Up to Comelec to explain deal with Smartmatic – Palace

Aurea Calica - The Philippine Star

MANILA, Philippines - Malacañang is leaving it up to the Commission on Elections to explain its deal with Smartmatic-Total Information Management Corp. for the lease of optical mark reader machines (OMR) amid claims by a Comelec official that the poll body was taken advantage of due to time constraints.

Deputy presidential spokesman Abigail Valte said yesterday the Palace would not dwell on the details of the contract between the Comelec and Smartmatic.

Valte said the poll body is an independent and separate institution outside of the Office of the President.

“It is their mandate to ensure clean and orderly elections and how they will do that is up to them, as long as it is done within the bounds of the law,” she said.

Valte said the Palace was aware that Commissioners Ma. Rowena Amelia Guanzon and Sheriff Abas did not want to sign the en banc resolution allowing the Comelec to lease 93,977 OMR machines for the 2016 polls.

“The Comelec operates as a collegial body. So while the commissioners may have expressed reservations, the rest of the Comelec is moving in a certain direction,” Valte said.

Earlier, Guanzon said the Comelec was burdened with time constraints in the preparations for next year’s elections and “what is further deplorable in this whole state of affairs is that Smartmatic seemed to have taken advantage…”

“Their refusal to participate in the bidding for the refurbishment of the precinct count optical scan (PCOS) machines pushed the commission to the edge so that it is left with no choice but to award to Smartmatic the contract,” she said.

“Our hands are tied, but it is not of our own making. If only there is enough time for the commission, the refurbishment of the existing PCOS machines is the more advantageous course to take,” she added.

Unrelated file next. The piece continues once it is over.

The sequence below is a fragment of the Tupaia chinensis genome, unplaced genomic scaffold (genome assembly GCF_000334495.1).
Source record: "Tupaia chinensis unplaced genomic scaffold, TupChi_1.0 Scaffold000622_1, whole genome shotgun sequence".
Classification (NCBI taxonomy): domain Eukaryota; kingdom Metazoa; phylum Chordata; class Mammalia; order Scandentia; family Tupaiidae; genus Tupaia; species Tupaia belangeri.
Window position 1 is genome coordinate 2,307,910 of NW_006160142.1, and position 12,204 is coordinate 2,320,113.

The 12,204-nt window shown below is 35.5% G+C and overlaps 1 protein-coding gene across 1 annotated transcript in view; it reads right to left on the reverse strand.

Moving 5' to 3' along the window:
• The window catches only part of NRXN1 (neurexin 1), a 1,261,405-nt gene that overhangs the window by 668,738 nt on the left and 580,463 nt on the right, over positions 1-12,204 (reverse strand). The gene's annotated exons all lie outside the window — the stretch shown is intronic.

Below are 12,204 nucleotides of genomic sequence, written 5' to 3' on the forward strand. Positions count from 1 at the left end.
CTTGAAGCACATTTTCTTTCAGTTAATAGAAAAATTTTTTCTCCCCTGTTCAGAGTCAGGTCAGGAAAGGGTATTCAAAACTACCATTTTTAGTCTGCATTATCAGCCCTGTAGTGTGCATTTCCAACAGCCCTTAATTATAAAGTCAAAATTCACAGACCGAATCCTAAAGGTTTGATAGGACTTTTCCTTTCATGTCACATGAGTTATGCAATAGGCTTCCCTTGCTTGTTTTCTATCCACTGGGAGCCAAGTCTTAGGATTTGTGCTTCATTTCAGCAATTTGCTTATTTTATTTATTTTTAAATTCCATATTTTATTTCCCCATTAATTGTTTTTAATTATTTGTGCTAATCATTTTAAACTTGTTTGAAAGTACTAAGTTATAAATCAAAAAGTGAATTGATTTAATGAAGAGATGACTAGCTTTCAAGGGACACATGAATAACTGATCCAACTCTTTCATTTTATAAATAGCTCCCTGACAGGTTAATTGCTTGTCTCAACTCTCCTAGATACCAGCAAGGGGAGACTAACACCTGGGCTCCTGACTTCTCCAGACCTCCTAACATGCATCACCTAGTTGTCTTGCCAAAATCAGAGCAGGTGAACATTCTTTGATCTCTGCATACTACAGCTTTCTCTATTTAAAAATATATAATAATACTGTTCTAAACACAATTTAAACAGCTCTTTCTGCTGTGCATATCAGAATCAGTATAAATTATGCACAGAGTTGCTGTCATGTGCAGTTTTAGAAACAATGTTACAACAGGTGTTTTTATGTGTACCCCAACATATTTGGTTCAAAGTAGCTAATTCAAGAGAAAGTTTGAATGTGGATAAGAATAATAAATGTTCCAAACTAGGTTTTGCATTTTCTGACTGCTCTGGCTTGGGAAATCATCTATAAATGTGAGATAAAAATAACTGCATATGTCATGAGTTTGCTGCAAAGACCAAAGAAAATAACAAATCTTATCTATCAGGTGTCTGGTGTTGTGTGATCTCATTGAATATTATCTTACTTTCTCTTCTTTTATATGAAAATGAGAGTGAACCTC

For his part, Sen. Aquilino Pimentel III said former Comelec officials should be made to answer for the troubles faced by the poll body regarding the lease of new OMR machines.

Pimentel, co-chairman of the Joint Congressional Oversight Committee on the Automated Election System and chairman of the Senate committee on electoral reforms, said Comelec chief Andres Bautista along with Guanzon and Abbas should not be blamed since they were appointed to the poll body recently.

“If we want to blame someone, we have to ask the previous Comelec leadership and the former commissioners who knew the real story. What happened and why did they relax until it was time to as they say: finished or not finished, pass your paper,” he said.

New Smartmatic deal may be illegal

The new deal struck by the Comelec with Smartmatic for the lease of 93,977 OMR machines may be illegal, Rep. Terry Ridon of party-list group Kabataan said yesterday.

Ridon said he would ask the committee on suffrage and electoral reform of the House of Representatives to determine whether the transaction complies with Republic Act 9369 or the Automated Election System (AES) Law.